No - that shouldn't be a problem at all. It's possible that the hardware track will be a little longer than 96&quot; - you may actually have to trim it to fit. If you do end up with a space on either end, be sure to split the difference - i.e. half the gap on either end.&nbsp; From what it sounds like, the worst case scenario would be that you'd have a 1/2&quot; gap on either end of the track, and I don't see that being a serious issue - just be sure that when you install your hardware on the door panels that you check to make sure you're not going to go off track on *either* side (right or left) of the door. You<strong> might </strong>have to install the roller hardware a little more inboard than the directions specify, but I <u>really</u> doubt it. I think it should work out just fine. Good luck! :)
Thanks so much! I will attempt this very soon for my closet and also to use as a means to hide too many doors. I want to use two in a corner to make it look like one large opening is behind the doors when in actuality, there's two doors behind them. LOL..there's three doors in my bedroom. Thanks!
Both the instructable and the finished project are a thing of beauty.
VERY NICE! How bout we skip all those steps and you build a few more sets! I know I would buy them! Great job!
Great job, great Instructable! Shoji Screens are awesome. I've built a few myself.<br><br>
These are beautiful, wonderful job!
excelent instructable. these look loverly
Wow! This is very, very cool!
Epic. Love the instructions, quite clear. The end result is fantastic.
1. you did a fantastic job.<br>2. the only thing i might want to see in my sick mind is some music oriented dancing led's<br>3. again awesome job.
Totally wish I had a slider closet so I could do this! Maybe when I move in 6 months the new house will have them (sigh). lol
Horizontal tape on one section and vertical on the other--was this an experiment, or am I missing a hidden purpose? Which worked best?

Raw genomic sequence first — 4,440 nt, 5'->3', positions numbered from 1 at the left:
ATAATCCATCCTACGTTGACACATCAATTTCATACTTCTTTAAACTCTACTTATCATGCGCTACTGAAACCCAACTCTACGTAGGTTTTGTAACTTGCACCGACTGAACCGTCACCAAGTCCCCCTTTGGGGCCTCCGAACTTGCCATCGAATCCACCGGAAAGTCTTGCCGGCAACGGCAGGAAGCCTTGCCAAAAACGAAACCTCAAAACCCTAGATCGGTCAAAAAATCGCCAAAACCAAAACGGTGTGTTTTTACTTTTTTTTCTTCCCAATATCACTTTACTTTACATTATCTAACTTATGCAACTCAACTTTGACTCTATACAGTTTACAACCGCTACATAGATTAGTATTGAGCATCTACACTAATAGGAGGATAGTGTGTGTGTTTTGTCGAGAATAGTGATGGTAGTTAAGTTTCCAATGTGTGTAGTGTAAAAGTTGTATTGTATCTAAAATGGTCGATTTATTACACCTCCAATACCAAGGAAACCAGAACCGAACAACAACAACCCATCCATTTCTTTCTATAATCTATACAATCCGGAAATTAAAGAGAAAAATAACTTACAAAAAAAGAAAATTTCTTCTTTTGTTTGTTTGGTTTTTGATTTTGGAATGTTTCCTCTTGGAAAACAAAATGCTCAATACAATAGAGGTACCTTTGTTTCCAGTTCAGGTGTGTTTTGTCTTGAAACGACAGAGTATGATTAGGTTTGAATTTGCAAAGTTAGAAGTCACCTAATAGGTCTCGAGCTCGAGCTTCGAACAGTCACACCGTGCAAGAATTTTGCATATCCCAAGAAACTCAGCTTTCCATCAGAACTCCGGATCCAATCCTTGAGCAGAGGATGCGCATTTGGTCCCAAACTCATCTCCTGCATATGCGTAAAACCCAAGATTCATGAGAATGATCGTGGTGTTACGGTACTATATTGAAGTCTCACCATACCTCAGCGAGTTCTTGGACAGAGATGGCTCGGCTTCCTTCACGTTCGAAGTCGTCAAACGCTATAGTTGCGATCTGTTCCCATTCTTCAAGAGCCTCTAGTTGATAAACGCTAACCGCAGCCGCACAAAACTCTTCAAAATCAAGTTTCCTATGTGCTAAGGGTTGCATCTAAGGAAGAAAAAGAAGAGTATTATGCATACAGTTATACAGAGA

Actually, both horizontal and vertical slats received tape. You apply it to the vertical sides/sections/lattices first, peel the backing, then go back and do all the horizontal sections. If you look closely at the third image, you can see the tape in place - it's pretty translucent once it's burnished down and the backing is peeled off . You can also glue the paper down, but tape is by far the fastest and easiest route - and it's a strong bond.
Oh, I see it now. Thanks!<br>
Looks great!
WOW, that is STUNNING. Hopefully one day I get to build my house from the ground up and be able to include beautiful work like this! :)
The Blue Tape matching marks... Thank you for that one... So much better than sanding away pencil marks... especially with perpendicular grains to contend with (sanding-wise).
Beautiful job. Excellent instructions. Like reading a really well written and photographed story. Great sense of humor... heh, heh... night light.
I second this!
Excellent instruction and work. thanks!
Would Tyvek make a decent shoji paper substitute? It's super-tough, light, inexpensive, and available in mass quantities.
I briefly considered Tyvek, but I realized that it might look kind of &quot;bright&quot; once it was in place - most of the available Tyvek colors are really saturated. Shoji paper is pretty translucent, so it tends to look a little more subdued - and I wanted an authentic look.<br><br>Actually, this brings up a good point: This design would lend itself to using a broad range of background materials - anything from wood to metal to painted panels or panels with wallpaper - whatever - as long as it's thin enough to allow the hardware to operate. I chose Shoji paper for it's translucency and subtle beauty - but then again, beauty is in the eye of the beholder, right? ;)
I really love your project, it helps me to made my own sliding doors for my master bedroom and also one of the walls, now it looks more beautiful, and thanks to your project I was able to give a very beautiful touch to my master bedroom
That is so gorgeous! I'd love to have something like that in my house. You did a fabulous job! Thank you for sharing you process.
Well earned sir.
Actually redoing my closet in my house but I made my designs for my shoji door. However you really did you're really nicely. Love how it came out and thanks for the awesome instructable!